The situation has to deeply concern any teacher not planning to retire in the next couple of years. The Student Success Act passed in 2010 requires that a portion of each teacher’s evaluation be based on a student’s real progress in relation to predicted process. The law isn’t clear on what should be done about missing scores. Will they count against a teacher’s overall success rate?
The law also has no provision for the complete transformation from the FCAT to the FSA, which is rather like comparing apples to oranges. Also, the protests against excessive testing nixed the plan last year to test every subject every year with a standardized test but left unresolved how to assess a value-added score for a teacher who does not teach reading, language arts, or

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Michael Preston: Want to make it in this world? Learn to collaborate

Wednesday, September 9th, 2015

Is there any greater struggle between instructor and student than the dreaded “group assignment”?
From the day it’s assigned, students begin the process of passive-aggressive resistance and instructors have the difficult task of grading an assignment they know was likely completed by one overachiever. However, we keep giving these assignments because we realize the value of working in a collaborative environment.
Virtually everything we know about group dynamics tells us as educators that the wisdom of crowds almost always gets a better result than the lone-wolf approach. The reason is simple: When people work together on the same project they all tend to see the same problem with different lenses.That results in added perspective.
But most of us resist collaboration. Why? The answer may be as simple as the American Spirit itself.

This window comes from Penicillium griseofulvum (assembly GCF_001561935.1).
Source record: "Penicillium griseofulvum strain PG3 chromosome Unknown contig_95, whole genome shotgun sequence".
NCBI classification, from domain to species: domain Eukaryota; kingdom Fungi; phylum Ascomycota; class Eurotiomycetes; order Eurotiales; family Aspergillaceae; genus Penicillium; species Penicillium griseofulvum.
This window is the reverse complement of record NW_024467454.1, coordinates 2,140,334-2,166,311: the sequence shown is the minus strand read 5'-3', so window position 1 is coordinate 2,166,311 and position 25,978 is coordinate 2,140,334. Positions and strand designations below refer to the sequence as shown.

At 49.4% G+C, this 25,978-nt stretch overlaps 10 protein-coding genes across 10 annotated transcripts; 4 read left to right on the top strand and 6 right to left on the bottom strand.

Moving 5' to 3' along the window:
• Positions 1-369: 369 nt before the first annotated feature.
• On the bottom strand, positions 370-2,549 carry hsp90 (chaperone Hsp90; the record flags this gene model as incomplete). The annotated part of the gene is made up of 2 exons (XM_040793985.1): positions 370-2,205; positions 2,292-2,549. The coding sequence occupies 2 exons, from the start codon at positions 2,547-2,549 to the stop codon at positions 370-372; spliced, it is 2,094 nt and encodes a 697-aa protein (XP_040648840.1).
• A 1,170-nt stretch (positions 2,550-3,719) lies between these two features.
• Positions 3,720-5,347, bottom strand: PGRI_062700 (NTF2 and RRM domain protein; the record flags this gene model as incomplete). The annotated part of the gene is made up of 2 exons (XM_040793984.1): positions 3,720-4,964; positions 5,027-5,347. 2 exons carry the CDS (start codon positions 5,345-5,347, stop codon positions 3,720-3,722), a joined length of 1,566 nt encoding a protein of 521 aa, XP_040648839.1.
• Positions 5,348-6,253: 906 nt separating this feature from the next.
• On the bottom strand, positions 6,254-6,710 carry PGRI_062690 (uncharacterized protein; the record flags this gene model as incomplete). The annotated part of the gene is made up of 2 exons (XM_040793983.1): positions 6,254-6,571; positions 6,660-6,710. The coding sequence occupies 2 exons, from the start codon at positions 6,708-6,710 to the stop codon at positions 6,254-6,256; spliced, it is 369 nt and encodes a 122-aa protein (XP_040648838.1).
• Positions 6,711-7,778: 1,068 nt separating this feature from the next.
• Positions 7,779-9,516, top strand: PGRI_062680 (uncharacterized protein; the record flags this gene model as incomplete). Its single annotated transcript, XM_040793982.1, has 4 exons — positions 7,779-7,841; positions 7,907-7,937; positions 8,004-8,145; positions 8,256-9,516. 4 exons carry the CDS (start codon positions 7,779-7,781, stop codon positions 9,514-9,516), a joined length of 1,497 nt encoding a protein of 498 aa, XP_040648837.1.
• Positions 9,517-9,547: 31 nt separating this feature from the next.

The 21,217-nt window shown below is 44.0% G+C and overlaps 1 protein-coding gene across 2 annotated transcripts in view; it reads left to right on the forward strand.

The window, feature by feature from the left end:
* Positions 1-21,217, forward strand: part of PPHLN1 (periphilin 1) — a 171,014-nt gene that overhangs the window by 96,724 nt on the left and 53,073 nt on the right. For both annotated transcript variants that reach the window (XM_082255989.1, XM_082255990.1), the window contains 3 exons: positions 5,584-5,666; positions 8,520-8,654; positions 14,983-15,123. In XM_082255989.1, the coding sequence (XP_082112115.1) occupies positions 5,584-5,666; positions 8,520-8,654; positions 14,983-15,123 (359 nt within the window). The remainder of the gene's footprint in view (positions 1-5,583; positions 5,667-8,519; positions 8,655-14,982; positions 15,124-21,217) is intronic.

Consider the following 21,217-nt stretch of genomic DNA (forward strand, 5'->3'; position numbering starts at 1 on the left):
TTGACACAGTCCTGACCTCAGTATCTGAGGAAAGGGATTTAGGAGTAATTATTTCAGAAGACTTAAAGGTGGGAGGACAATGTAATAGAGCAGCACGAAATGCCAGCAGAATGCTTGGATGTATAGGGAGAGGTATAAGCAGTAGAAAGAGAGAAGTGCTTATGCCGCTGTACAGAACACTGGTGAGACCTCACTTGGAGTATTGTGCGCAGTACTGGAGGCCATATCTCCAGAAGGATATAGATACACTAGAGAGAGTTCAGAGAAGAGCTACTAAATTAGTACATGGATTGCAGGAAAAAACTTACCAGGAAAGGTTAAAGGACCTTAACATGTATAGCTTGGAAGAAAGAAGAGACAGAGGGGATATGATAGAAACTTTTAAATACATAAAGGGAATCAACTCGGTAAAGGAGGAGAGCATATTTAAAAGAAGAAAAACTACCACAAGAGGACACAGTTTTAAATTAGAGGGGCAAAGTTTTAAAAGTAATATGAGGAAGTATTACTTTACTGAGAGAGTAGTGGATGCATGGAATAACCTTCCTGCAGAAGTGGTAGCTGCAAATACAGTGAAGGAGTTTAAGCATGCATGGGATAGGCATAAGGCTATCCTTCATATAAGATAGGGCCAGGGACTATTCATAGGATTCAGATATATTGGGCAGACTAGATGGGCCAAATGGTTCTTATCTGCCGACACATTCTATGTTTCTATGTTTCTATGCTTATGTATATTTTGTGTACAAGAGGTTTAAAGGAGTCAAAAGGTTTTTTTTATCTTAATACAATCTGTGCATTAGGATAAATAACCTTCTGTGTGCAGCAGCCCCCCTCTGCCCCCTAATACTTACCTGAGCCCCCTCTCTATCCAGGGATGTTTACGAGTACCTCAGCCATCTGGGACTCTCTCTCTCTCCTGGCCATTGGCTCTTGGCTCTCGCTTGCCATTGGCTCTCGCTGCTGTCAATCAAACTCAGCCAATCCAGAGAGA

In her 2009 book, “Organizing Higher Education for Collaboration,” author Adrianna Kezar posits that “Western philosophies and values celebrate the individual and individual achievement.” She makes the case that generally individuals are rewarded and awarded for their hard work and we, as Americans, value that ethos.
Think of the great American cowboy, driving the herd across the plains, a sprinter hurling herself across the finish line for gold at the Olympics, or the inventor toiling away late at night in the lab, ready to make the next great discovery. But that’s not the way such achievements usually work.
Cowboys had to work together to corral the herd and ensure its safe arrival at market. Before the gold-medal race the sprinter had a series of coaches, nutritionists and supporters creating the perfect environment for athletic glory. And even great inventors such as Thomas Edison were surrounded by dozens of talented people in his Menlo Park Laboratory.
More importantly for all of us, the lone-wolf ethos of American legends is not what business leaders tend to value

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Pat Fowler: We’re all in this together

Monday, September 7th, 2015

Today is the U.S. Labor Day. It’s not, by the way, American Labor Day. People in other countries on the two American continents celebrate workers on other days in other ways.
But today is our Labor Day and I, like many of you, have received from a politician a peppy greeting of Happy Labor Day this morning. “Oh good,” I said to myself. “Let’s see what policies this politician is proposing in order to support workers.”